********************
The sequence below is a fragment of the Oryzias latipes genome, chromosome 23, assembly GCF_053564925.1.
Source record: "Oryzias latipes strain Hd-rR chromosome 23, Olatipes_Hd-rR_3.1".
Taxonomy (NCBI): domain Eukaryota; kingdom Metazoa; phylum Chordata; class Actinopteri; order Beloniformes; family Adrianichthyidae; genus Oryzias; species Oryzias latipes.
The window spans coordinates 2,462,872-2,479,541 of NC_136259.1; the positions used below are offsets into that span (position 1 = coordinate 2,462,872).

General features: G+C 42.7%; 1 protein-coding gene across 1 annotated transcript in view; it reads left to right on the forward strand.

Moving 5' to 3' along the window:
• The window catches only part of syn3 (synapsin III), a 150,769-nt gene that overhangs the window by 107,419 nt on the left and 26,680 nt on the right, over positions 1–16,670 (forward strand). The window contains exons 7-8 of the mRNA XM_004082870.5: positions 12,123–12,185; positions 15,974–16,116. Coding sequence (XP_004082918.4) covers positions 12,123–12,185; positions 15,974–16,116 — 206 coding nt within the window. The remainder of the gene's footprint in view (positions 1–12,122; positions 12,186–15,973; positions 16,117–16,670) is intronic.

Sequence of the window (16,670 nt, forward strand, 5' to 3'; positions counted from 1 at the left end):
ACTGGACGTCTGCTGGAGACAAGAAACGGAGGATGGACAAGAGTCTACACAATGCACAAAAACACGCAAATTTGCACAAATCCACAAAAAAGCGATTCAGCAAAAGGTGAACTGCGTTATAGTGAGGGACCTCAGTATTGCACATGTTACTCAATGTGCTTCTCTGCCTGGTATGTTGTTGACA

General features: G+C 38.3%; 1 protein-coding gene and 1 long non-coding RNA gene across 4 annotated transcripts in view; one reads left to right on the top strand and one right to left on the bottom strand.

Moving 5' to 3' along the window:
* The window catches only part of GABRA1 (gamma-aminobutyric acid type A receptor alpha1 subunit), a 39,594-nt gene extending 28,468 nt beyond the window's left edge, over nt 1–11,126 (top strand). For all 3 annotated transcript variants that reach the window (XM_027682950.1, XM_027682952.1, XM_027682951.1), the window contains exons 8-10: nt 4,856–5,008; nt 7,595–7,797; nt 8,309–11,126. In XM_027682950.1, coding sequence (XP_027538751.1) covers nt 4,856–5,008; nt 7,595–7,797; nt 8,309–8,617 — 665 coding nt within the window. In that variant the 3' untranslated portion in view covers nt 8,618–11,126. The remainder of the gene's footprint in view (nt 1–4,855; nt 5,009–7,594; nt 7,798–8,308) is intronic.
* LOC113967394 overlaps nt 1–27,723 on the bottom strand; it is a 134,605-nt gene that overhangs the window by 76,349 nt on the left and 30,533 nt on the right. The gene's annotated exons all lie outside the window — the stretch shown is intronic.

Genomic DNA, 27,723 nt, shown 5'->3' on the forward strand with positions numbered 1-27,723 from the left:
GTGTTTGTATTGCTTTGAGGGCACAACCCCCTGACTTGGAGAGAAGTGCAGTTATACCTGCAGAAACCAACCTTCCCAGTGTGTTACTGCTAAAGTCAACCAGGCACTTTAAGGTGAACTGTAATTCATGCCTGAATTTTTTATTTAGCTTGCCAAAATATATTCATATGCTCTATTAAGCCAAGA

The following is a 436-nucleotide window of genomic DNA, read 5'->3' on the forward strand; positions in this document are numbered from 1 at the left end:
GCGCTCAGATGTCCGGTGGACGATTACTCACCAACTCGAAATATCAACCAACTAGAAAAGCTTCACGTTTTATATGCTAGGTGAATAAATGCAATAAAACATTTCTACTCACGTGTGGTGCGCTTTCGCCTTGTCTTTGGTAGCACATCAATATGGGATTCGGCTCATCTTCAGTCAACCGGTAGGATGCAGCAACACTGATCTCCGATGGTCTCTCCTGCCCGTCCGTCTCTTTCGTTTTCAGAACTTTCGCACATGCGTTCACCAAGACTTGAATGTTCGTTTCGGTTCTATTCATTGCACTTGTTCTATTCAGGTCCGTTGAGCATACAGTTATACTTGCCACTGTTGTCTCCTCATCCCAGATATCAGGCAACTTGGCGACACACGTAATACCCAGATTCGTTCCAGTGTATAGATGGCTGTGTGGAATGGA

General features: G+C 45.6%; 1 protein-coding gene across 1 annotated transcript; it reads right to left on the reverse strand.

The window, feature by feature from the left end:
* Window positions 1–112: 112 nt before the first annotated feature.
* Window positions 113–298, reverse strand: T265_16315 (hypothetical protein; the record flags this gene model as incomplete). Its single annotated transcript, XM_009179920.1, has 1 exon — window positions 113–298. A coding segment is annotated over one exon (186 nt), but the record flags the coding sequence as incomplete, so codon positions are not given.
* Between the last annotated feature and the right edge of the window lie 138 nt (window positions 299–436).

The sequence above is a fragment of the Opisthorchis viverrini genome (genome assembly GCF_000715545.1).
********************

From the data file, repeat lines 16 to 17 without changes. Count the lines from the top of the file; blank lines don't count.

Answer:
The following is a 436-nucleotide window of genomic DNA, read 5'->3' on the forward strand; positions in this document are numbered from 1 at the left end:
GCGCTCAGATGTCCGGTGGACGATTACTCACCAACTCGAAATATCAACCAACTAGAAAAGCTTCACGTTTTATATGCTAGGTGAATAAATGCAATAAAACATTTCTACTCACGTGTGGTGCGCTTTCGCCTTGTCTTTGGTAGCACATCAATATGGGATTCGGCTCATCTTCAGTCAACCGGTAGGATGCAGCAACACTGATCTCCGATGGTCTCTCCTGCCCGTCCGTCTCTTTCGTTTTCAGAACTTTCGCACATGCGTTCACCAAGACTTGAATGTTCGTTTCGGTTCTATTCATTGCACTTGTTCTATTCAGGTCCGTTGAGCATACAGTTATACTTGCCACTGTTGTCTCCTCATCCCAGATATCAGGCAACTTGGCGACACACGTAATACCCAGATTCGTTCCAGTGTATAGATGGCTGTGTGGAATGGA